When an insurer is providing a defense under a reservation of rights, is the insurer required to hire separate counsel?
Where coverage is potentially an issue, an insurer must decide whether to (1) assume its insured’s defense without reservation, despite the dispute; (2) obtain a non-waiver agreement after full disclosure of the coverage defenses it seeks to preserve; or (3) send a reservation of rights letter and appoint mutually agreeable defense counsel. See Fla. Stat. § 627.426(2)(b) (emphasis added); Colony Insurance Co. v. G&E Tires & Service, Inc., 777 So. 2d 1034 (Fla. 1st DCA 2000).
Coverage issues can arise in many ways including when “1) some of the allegations in the complaint do not fall within the scope of the policy’s coverage, 2) there is an applicable policy exclusion, 3) some of the damages are not covered by the policy, 4) the damages alleged exceed the policy limits, 5) the coverage has been exhausted under an ‘aggregate’ limit of liability, and 6) the policyholder breached a condition of the policy.” Defending Under a Reservation of Rights: A Potential Minefield of Conflicts, Jonathan Judd, Defense Association of New York (Spring 2010).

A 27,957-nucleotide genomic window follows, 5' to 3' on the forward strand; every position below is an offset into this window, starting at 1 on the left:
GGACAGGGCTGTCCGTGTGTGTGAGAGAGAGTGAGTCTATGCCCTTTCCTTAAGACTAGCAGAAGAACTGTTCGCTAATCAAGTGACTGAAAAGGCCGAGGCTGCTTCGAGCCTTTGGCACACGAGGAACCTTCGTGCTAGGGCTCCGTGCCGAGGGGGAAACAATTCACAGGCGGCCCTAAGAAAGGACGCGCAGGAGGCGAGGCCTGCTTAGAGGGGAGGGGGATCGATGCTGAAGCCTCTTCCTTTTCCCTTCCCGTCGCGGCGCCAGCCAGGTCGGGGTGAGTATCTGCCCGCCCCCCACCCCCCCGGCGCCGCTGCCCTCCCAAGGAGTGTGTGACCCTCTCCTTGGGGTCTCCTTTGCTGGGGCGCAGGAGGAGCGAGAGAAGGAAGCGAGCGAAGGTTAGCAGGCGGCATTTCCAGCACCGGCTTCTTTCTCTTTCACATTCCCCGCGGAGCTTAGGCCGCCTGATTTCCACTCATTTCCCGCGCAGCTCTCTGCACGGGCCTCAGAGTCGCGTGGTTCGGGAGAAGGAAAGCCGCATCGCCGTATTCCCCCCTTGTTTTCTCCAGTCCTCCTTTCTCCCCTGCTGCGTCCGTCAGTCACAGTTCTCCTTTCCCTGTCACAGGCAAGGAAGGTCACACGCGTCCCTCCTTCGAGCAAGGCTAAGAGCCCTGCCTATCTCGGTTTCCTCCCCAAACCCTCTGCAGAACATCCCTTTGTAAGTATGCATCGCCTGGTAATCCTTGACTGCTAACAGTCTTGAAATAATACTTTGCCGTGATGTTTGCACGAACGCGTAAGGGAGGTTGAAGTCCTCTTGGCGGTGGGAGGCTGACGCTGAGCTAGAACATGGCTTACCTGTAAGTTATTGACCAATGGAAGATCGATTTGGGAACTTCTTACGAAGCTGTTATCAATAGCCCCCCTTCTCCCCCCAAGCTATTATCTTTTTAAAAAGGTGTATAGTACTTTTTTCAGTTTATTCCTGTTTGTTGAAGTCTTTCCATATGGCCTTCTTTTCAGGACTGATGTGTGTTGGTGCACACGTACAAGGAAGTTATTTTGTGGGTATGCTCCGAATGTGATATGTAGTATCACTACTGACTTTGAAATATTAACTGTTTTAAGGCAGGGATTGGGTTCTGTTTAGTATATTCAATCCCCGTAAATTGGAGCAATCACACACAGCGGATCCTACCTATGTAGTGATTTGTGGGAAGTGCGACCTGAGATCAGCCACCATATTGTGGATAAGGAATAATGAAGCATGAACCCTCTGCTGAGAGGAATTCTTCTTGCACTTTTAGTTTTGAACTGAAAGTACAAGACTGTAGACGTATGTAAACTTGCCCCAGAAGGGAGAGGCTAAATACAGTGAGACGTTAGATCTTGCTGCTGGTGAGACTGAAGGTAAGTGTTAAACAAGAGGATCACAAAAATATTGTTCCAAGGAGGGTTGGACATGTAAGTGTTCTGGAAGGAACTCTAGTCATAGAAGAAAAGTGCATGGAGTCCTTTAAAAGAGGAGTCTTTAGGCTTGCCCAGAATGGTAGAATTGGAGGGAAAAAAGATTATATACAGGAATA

Under any of these situations—and many other circumstances that sometimes arise in the investigation of a claim—a reservation of rights can be a powerful weapon in the insurance company’s arsenal to maintain its duty to defend the insured, while also protecting its own interests in the event of a coverage dispute. However, a reservation of rights does not rid the insurer of its obligation to provide separate counsel for its insured. In fact, Florida law requires the insurer to appoint mutually agreeable defense counsel.
It is important to note that a reservation of rights must be provided within 30 days after the insurer knew or should have known of the potential coverage defense, and written notice must be provided by registered or certified mail to the insured. See Fla. Stat. § 627.426(a). Additionally, various conflicts of interest may arise when providing counsel under a reservation of rights. Only an attorney can provide specific insight in addressing these conflicts and answering the specific factual questions that an insurer may have with respect to a reservation of rights in a given claim.